Existing administrative and financial data was used to undertake the evaluation, and supplemented with additional data sources, where required. Specifically, existing program expenditure and human resource information was analyzed, as well as any existing performance data where it was available, and data from the Marine Pollution Incident Reporting System (MPIRS).

In addition, the following methodologies were utilized:

  • Review of key program documents and files;
  • A review of relevant audits and recent reports, including submissions to the Tanker Safety Expert Panel;
  • Key informant interviews with CCG program management, staff, and partners within NHQ and the regions (n=24), CCG senior management (n=8) and program stakeholders (n=4);
  • A survey of regional Environmental Response personnel (n=36, response rate = 60%); and,
  • Site visits to the Western and Atlantic regions.

3.3 Methodological Limitations and Mitigation Strategies

Some challenges and limitations were encountered, outlined below. However, these were mitigated as much as possible through the use of multiple lines of evidence and triangulation of data. This approach was taken in order to demonstrate reliability and validity of the findings and to ensure that conclusions and recommendations were based on objective and documented evidence.

Table 2: Limitations and Mitigation Strategies
Limitations Mitigation Strategies
Limited performance measurement data Limited performance data was available to assess program outcomes. To mitigate this, the evaluation relied on other data sources such as interviews, documents and findings from recent audits and reports.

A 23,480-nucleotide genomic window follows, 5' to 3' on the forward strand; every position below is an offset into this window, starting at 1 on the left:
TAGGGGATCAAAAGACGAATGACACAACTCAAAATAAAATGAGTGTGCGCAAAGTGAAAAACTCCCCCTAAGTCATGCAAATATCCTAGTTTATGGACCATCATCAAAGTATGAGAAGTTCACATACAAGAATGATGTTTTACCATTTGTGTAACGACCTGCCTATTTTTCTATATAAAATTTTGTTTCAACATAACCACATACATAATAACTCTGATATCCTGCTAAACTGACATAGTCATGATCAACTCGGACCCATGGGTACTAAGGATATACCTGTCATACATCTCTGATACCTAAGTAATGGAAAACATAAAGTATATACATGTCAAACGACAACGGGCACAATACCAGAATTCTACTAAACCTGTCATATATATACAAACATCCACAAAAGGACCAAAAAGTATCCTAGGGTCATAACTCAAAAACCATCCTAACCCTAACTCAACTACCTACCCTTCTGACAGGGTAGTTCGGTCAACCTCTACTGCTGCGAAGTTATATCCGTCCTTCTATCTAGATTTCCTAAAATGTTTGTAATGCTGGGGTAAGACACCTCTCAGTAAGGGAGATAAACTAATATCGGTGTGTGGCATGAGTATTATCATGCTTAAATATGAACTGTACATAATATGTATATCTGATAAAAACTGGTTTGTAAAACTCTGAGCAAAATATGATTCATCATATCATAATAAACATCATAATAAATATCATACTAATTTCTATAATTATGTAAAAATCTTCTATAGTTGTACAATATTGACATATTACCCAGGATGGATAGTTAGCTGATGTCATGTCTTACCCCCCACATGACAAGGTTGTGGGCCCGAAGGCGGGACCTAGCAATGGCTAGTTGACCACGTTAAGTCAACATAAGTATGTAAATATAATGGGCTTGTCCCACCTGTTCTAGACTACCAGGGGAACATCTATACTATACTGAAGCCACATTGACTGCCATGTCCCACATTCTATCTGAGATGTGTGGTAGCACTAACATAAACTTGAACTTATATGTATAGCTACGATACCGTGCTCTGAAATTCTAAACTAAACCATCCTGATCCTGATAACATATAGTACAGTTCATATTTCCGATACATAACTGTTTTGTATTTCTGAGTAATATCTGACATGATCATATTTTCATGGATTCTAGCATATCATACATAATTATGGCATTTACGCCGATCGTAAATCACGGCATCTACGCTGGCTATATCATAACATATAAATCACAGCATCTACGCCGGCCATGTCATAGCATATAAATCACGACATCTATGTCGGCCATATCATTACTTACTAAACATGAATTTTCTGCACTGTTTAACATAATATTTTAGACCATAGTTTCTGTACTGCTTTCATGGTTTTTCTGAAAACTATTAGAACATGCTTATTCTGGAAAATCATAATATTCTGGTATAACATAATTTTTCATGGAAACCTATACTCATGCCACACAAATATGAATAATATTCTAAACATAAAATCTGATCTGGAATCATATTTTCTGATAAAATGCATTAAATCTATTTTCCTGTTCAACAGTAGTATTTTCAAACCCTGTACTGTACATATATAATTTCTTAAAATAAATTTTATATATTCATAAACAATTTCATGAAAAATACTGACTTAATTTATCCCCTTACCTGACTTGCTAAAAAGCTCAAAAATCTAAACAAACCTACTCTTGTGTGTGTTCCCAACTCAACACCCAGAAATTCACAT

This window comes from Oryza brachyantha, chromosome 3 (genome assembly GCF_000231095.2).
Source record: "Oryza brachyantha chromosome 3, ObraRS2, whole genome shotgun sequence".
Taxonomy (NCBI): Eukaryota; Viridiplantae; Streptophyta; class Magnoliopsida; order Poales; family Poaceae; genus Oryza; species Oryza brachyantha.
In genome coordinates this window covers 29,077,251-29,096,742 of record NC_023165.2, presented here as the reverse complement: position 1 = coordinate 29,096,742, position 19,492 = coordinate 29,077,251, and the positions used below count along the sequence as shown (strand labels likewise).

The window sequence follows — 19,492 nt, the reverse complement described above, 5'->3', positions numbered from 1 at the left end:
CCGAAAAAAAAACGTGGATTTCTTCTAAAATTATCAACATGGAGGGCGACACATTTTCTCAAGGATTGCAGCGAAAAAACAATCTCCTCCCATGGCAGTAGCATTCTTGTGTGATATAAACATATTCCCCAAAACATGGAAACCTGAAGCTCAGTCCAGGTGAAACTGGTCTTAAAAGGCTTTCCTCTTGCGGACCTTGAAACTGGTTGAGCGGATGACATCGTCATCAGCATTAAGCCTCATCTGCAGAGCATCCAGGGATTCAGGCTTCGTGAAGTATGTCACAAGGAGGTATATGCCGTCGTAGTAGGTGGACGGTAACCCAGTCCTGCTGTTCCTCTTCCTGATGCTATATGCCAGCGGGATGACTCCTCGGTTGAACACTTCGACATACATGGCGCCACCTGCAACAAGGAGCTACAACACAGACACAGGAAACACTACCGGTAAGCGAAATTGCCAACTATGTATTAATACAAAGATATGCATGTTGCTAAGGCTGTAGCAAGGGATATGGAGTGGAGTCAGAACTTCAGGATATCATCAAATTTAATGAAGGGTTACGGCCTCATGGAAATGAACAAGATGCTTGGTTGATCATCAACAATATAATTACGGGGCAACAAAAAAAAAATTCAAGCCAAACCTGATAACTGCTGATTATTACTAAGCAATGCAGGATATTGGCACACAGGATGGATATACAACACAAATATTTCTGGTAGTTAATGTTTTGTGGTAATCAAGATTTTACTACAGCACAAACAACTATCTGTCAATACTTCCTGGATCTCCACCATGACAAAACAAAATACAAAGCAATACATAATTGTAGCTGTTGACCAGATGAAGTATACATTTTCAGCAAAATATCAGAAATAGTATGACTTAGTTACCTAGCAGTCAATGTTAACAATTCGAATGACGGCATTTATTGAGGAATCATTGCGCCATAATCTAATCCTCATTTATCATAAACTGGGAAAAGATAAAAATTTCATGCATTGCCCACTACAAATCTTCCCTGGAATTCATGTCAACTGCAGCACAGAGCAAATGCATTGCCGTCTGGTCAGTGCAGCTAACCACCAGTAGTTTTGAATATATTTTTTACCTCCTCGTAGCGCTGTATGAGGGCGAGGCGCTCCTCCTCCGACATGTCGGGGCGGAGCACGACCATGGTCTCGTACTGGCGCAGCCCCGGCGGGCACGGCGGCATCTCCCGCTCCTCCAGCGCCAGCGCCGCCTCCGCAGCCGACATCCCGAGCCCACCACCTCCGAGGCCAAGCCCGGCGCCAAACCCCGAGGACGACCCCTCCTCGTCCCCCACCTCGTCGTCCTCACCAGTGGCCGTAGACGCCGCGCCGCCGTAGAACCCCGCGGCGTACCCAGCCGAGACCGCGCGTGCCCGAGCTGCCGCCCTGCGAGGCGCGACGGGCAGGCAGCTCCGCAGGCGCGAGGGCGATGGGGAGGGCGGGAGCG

Regional variances in the recording of incident data in the Marine Pollution Incident Reporting System (MPRIS). Differences in regional procedures and data collection impacted the reliability of the comparison of some incident data across regions. The biggest variations can be seen in the recording of level 1 and 2 incidents. To mitigate, where warranted, incident data relating to level 1 and 2 incidents was removed for analysis. Where this occurred, it was noted.
Limited consultation with external stakeholders There was limited consultation with external stakeholders. To mitigate this, the evaluation analyzed all submissions received for the Tanker Safety Expert Panel.

4.0 FINDINGS

The program’s relevance was assessed by examining the current need for the program and its alignment with government priorities. An assessment of the program’s effectiveness was determined based on the extent to which policies, directives and guidelines were in place to support a nationally consistent approach to program management, evidence that program personnel were prepared to respond, and evidence that equipment was operationally available and ready. Finally, an examination of the allocation of resources and evidence of cost recovery was undertaken.

4.1 Relevance

Alignment with Government Priorities and Federal Roles and Responsibilities

Key Finding: The Environmental Response program aligns with Government of Canada and federal government roles, responsibilities, and priorities.

The legal basis and authority for the Environmental Response program is clearly articulated within Part 8 of the Canada Shipping Act, 2001; the Oceans Act; the Marine Liability Act; the Constitution Act, 1867; and, by virtue of an agreement with Transport Canada, the Arctic Waters Pollution Prevention Act. The legislation clearly states that the CCG is the lead federal agency to ensure an appropriate response to ship-source spills in Canadian waters, through monitoring clean-up actions of the polluter or by responding where the polluter is unable or unwilling to take action.